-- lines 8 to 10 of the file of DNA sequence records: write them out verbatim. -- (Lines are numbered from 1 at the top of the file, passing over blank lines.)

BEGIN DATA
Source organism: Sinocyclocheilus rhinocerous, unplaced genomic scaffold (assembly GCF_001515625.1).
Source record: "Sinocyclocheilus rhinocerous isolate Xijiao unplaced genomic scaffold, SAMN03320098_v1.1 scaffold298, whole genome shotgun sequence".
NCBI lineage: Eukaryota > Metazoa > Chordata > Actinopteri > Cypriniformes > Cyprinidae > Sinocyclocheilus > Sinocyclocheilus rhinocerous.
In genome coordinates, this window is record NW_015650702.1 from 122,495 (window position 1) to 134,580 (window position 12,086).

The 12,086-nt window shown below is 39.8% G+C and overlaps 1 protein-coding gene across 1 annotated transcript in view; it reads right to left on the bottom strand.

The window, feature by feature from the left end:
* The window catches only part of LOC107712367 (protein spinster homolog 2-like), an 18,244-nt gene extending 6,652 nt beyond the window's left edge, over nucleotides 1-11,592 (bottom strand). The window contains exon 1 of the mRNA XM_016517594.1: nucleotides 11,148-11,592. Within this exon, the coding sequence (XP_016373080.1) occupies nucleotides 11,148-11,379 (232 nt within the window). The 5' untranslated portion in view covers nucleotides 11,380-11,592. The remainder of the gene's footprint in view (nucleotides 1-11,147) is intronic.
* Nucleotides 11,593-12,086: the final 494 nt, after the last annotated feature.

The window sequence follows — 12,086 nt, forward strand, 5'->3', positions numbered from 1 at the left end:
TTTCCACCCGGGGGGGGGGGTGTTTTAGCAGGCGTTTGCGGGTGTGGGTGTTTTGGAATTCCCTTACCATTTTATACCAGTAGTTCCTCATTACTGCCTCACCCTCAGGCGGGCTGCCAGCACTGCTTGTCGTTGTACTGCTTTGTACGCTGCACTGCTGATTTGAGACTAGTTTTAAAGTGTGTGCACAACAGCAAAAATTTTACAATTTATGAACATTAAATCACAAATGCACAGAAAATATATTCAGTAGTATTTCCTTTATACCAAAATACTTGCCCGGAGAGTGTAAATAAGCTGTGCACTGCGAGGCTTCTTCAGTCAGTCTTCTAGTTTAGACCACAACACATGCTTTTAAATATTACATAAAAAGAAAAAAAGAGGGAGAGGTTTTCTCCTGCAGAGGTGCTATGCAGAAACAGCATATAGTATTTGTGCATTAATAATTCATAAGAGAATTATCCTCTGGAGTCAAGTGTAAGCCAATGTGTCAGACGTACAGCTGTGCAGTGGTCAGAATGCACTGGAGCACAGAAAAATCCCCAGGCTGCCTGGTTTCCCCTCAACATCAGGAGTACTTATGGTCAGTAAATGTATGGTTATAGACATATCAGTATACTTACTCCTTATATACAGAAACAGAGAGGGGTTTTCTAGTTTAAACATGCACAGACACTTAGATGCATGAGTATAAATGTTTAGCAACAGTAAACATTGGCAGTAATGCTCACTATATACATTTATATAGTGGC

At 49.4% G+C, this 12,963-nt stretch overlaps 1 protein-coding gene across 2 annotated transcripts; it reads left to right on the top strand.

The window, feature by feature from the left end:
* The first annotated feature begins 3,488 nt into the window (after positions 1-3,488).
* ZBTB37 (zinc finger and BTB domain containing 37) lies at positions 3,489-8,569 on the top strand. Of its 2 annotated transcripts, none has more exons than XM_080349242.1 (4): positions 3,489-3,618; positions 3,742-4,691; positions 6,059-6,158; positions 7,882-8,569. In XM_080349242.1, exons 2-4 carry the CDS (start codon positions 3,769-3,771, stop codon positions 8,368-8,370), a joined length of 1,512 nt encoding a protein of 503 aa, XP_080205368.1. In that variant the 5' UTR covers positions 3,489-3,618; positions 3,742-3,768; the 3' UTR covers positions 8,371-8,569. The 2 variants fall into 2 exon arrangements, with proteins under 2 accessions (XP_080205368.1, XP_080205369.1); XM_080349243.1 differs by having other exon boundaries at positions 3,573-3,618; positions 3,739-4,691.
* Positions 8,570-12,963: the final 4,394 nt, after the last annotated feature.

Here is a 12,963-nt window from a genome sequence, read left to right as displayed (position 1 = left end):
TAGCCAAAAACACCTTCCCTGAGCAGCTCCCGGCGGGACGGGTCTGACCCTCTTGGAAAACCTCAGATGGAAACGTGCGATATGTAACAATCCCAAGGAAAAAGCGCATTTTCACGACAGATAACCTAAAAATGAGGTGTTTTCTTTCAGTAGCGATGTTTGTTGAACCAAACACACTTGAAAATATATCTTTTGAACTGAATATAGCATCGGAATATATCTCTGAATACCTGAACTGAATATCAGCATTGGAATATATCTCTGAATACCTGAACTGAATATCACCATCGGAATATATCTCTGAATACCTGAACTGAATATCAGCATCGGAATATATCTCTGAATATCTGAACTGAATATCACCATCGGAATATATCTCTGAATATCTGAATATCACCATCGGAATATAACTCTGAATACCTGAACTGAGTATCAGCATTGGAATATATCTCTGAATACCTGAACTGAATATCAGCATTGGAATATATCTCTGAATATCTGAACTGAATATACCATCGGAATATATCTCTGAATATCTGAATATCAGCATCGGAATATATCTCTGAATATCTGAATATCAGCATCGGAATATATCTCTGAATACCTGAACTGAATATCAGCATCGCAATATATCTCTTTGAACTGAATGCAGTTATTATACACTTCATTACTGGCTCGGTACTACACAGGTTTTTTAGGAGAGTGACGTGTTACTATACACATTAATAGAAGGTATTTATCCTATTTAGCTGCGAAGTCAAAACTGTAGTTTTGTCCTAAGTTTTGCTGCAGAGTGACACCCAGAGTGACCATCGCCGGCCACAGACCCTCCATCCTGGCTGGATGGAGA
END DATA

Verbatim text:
* Nucleotides 11,593-12,086: the final 494 nt, after the last annotated feature.

The window sequence follows — 12,086 nt, forward strand, 5'->3', positions numbered from 1 at the left end:
TTTCCACCCGGGGGGGGGGGTGTTTTAGCAGGCGTTTGCGGGTGTGGGTGTTTTGGAATTCCCTTACCATTTTATACCAGTAGTTCCTCATTACTGCCTCACCCTCAGGCGGGCTGCCAGCACTGCTTGTCGTTGTACTGCTTTGTACGCTGCACTGCTGATTTGAGACTAGTTTTAAAGTGTGTGCACAACAGCAAAAATTTTACAATTTATGAACATTAAATCACAAATGCACAGAAAATATATTCAGTAGTATTTCCTTTATACCAAAATACTTGCCCGGAGAGTGTAAATAAGCTGTGCACTGCGAGGCTTCTTCAGTCAGTCTTCTAGTTTAGACCACAACACATGCTTTTAAATATTACATAAAAAGAAAAAAAGAGGGAGAGGTTTTCTCCTGCAGAGGTGCTATGCAGAAACAGCATATAGTATTTGTGCATTAATAATTCATAAGAGAATTATCCTCTGGAGTCAAGTGTAAGCCAATGTGTCAGACGTACAGCTGTGCAGTGGTCAGAATGCACTGGAGCACAGAAAAATCCCCAGGCTGCCTGGTTTCCCCTCAACATCAGGAGTACTTATGGTCAGTAAATGTATGGTTATAGACATATCAGTATACTTACTCCTTATATACAGAAACAGAGAGGGGTTTTCTAGTTTAAACATGCACAGACACTTAGATGCATGAGTATAAATGTTTAGCAACAGTAAACATTGGCAGTAATGCTCACTATATACATTTATATAGTGGC